The Value of the Merger of the Breath Patterns

The inhale and the exhale each create a pattern and effect in the body. In yogic terms, the inhale is the pranic pattern and is the feminine principle associated with creation. It fills the body with nourishing energy and has the effect of softness, receptivity, and expansiveness. It is largely focused in the expansion of the heart space. The exhale is the apanic pattern and is the masculine principle and is associated with dissolution. It empties the body of what it does not need, and has a strengthening, grounding and centering effect. It is largely focused in the contraction of the core and pelvic floor area. When we do not merely move from the inhale to the exhale, but merge these two patterns, something significant happens in our yoga practice. When the inhale draws from the strength of the exhale, and we maintain the contraction of the core and pelvic floor area, as we expand the heart space, we open the body without losing our ground or centre. This connection between the two breath patterns allows for a deeper expansion, because when we are centred, grounded, and strong, our energy does not dissipate in the expansion, but amplifies. When the exhale draws from the soft receptivity of the inhale, and we maintain an open heart space as we move into deeper contractions in the asana, these contractions do not become rigid or petrified, but are open to the movement of pranic flow that feeds the body with the energy it needs to maintain and generate its strength. This merger of the breath patterns has effect of making our transitions between the asanas and the asanas themselves extremely powerful.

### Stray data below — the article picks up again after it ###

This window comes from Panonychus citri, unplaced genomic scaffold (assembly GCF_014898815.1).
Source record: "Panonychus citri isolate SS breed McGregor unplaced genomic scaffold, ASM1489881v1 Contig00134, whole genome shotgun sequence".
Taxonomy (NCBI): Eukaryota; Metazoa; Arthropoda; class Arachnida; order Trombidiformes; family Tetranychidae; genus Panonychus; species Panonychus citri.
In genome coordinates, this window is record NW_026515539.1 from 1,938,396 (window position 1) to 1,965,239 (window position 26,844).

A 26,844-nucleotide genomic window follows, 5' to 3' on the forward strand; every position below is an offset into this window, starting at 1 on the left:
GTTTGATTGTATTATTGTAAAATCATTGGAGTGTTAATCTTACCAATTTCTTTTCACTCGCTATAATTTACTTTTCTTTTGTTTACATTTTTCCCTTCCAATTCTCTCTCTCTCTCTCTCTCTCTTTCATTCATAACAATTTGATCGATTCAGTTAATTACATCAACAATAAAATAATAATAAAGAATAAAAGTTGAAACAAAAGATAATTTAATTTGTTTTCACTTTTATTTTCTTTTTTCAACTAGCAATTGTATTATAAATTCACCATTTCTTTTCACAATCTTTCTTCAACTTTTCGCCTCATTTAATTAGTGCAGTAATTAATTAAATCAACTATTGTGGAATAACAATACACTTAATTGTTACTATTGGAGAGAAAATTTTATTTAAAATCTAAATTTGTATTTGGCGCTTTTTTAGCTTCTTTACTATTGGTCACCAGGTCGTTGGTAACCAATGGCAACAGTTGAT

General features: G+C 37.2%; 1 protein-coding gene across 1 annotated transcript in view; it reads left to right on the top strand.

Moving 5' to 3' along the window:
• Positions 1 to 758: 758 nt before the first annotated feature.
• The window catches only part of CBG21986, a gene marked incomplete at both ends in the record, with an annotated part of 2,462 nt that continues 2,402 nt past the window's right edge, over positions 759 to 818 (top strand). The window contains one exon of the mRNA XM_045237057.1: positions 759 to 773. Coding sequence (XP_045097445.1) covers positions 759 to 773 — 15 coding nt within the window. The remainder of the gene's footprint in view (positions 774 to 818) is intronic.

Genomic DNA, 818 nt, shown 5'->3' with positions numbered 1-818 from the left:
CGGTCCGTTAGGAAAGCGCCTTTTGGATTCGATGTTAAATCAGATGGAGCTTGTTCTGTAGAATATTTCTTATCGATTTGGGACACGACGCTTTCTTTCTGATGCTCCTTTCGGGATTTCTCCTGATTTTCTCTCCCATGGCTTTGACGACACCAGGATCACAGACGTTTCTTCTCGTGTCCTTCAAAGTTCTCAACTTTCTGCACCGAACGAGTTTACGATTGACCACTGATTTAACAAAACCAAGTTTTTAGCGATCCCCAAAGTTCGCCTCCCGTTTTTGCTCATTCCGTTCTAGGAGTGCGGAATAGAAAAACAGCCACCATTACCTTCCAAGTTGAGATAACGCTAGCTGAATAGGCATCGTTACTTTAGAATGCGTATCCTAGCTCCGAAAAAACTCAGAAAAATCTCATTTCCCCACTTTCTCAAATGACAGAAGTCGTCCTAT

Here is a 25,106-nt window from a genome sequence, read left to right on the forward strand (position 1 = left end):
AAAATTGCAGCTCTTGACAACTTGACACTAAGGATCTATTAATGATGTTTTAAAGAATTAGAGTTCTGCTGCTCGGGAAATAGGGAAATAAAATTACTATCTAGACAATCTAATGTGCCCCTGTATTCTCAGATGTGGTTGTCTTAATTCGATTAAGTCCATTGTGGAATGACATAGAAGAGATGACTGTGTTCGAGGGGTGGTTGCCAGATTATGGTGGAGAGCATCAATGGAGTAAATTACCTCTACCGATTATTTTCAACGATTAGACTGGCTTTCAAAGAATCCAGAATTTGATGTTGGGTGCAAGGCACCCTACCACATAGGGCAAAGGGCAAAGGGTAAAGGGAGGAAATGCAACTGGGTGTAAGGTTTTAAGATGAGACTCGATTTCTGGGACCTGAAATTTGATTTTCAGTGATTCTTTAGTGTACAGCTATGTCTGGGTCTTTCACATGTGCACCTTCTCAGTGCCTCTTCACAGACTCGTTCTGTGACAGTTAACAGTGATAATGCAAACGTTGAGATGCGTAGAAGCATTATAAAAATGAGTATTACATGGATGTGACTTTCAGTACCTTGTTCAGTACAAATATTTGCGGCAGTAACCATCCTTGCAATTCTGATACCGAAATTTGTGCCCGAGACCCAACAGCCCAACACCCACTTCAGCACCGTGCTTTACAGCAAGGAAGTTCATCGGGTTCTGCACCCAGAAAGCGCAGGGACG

An example of the power of the transition when the breath pattern is merged is between the forward fold and mountain. When we rise up from the contraction we have created in the belly and pelvic floor as we exhaled into the forward fold and feed this contraction into the opening of the heart space on the inhale into mountain, we experience the powerful buoyancy and elongation of the spine, whilst remaining anchored and strong. Like a tree we are firmly rooted in the earth, but our branches reach in all directions, and generate new shoots and leaves. When we move on the exhale from mountain to the forward fold and deepen the contraction, we feed it with to soft receptivity we have created in the inhale, and thus our body remains supple as we fold. We move in and out of the fold, and this movement creates space and opening in the body so that we can move into the forward fold move deeply. Again we can refer to the example of a tree to understand this merger between strength and softness. Like a willow tree our upper branches in their soft suppleness are able to move in and out from the trunk.

When we merge the breath patterns in our practice, our strength comes from softness and our softness from strength. Contrary to what society and culture has taught us, these two qualities are not mutually exclusive. In yogic terms, this is the unity between the masculine and feminine. We can see how our society and culture that has pitted the masculine against the feminine has produced distorted and toxic forms of both, and has been the cause of our issues with gender. Yoga is not separate from life. It is not a metaphor for life. What happens in our practice will begin to shape the way we live. So if we can harness the merger of the breath patterns in yoga – the merger between strength and softness – this merger will begin to shape our life so that we can live well, where we are centred, grounded, and strong and open and receptive to the flow of life.

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